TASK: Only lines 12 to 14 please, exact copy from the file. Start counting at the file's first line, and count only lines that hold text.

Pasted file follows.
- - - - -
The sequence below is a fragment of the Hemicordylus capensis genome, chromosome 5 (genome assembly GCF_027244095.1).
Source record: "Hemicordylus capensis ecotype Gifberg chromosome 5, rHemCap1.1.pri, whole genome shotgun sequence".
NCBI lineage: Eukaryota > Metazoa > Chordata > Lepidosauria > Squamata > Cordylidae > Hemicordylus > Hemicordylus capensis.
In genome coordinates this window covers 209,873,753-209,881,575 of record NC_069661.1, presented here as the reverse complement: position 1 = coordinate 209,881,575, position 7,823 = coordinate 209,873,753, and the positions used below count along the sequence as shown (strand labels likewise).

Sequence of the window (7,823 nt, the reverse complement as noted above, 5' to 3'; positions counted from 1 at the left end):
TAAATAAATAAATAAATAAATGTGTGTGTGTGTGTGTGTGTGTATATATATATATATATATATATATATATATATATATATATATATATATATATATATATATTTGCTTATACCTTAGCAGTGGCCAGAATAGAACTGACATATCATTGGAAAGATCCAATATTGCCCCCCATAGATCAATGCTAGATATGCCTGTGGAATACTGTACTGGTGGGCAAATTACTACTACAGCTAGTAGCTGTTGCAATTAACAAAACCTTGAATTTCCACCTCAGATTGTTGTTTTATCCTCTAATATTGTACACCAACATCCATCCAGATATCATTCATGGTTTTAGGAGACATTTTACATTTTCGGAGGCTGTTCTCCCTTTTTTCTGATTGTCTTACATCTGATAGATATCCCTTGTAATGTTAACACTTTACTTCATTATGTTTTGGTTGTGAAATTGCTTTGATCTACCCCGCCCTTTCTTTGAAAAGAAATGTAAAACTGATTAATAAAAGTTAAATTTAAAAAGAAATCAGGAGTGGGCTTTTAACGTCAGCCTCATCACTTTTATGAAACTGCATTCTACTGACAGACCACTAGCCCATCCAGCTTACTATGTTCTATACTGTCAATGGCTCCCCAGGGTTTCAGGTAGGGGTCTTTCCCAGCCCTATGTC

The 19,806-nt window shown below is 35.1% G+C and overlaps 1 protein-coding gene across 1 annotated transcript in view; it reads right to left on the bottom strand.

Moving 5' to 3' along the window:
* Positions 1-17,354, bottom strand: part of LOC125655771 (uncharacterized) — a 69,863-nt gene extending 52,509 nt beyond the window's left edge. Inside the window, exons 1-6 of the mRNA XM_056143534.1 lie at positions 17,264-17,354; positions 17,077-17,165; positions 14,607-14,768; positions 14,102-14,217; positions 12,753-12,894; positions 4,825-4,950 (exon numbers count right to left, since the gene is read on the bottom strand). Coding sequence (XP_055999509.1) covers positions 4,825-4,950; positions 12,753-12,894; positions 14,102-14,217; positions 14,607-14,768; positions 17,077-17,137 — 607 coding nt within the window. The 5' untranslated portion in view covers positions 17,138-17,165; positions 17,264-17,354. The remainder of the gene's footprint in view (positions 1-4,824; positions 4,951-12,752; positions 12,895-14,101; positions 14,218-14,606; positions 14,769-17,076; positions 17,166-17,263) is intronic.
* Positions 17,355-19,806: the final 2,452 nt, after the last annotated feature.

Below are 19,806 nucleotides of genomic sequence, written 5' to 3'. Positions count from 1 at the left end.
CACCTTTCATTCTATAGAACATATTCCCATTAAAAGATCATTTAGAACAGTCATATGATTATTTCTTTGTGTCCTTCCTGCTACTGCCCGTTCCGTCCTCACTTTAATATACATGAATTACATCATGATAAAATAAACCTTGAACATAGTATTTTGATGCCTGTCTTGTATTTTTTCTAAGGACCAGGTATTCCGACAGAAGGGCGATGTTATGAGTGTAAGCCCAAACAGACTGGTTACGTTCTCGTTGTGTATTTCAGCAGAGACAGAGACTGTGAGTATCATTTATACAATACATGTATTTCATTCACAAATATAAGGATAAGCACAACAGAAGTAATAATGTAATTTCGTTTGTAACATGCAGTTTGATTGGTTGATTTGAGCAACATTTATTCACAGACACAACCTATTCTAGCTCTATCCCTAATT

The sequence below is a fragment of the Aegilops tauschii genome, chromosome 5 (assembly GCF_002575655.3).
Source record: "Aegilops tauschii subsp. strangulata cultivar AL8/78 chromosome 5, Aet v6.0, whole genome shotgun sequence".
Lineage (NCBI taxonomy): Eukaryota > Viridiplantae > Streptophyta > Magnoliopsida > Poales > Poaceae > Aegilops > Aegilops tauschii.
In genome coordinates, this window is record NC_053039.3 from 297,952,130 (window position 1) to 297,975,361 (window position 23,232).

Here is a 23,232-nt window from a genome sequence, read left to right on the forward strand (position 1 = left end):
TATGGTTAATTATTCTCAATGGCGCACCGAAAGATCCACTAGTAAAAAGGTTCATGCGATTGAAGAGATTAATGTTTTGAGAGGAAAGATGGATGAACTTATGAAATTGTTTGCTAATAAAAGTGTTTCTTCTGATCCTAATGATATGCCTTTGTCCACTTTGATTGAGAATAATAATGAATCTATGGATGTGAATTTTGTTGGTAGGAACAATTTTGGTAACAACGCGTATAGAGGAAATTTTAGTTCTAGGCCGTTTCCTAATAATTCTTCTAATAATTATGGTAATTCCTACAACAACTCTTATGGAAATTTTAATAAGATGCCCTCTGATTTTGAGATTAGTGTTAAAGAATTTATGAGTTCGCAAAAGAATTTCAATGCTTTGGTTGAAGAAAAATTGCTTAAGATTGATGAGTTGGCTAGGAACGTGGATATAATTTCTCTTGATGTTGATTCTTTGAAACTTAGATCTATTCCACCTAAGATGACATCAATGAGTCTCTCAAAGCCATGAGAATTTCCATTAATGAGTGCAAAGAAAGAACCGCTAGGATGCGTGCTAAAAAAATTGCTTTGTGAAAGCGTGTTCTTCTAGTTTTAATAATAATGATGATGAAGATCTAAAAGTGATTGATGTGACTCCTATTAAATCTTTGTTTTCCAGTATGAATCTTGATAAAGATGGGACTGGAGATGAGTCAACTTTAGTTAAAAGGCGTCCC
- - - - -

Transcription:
CACCTTTCATTCTATAGAACATATTCCCATTAAAAGATCATTTAGAACAGTCATATGATTATTTCTTTGTGTCCTTCCTGCTACTGCCCGTTCCGTCCTCACTTTAATATACATGAATTACATCATGATAAAATAAACCTTGAACATAGTATTTTGATGCCTGTCTTGTATTTTTTCTAAGGACCAGGTATTCCGACAGAAGGGCGATGTTATGAGTGTAAGCCCAAACAGACTGGTTACGTTCTCGTTGTGTATTTCAGCAGAGACAGAGACTGTGAGTATCATTTATACAATACATGTATTTCATTCACAAATATAAGGATAAGCACAACAGAAGTAATAATGTAATTTCGTTTGTAACATGCAGTTTGATTGGTTGATTTGAGCAACATTTATTCACAGACACAACCTATTCTAGCTCTATCCCTAATT

The sequence below is a fragment of the Aegilops tauschii genome, chromosome 5 (assembly GCF_002575655.3).
Source record: "Aegilops tauschii subsp. strangulata cultivar AL8/78 chromosome 5, Aet v6.0, whole genome shotgun sequence".